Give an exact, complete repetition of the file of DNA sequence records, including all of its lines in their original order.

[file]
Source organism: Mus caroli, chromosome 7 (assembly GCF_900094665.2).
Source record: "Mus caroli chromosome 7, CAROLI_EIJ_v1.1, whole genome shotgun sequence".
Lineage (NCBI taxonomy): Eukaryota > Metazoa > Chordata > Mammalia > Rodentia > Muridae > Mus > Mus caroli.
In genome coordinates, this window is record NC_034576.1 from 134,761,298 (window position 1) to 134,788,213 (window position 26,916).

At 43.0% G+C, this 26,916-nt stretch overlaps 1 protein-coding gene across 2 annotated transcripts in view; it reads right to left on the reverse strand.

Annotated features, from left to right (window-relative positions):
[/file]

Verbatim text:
Source organism: Mus caroli, chromosome 7 (assembly GCF_900094665.2).
Source record: "Mus caroli chromosome 7, CAROLI_EIJ_v1.1, whole genome shotgun sequence".
Lineage (NCBI taxonomy): Eukaryota > Metazoa > Chordata > Mammalia > Rodentia > Muridae > Mus > Mus caroli.
In genome coordinates, this window is record NC_034576.1 from 134,761,298 (window position 1) to 134,788,213 (window position 26,916).

At 43.0% G+C, this 26,916-nt stretch overlaps 1 protein-coding gene across 2 annotated transcripts in view; it reads right to left on the reverse strand.

Annotated features, from left to right (window-relative positions):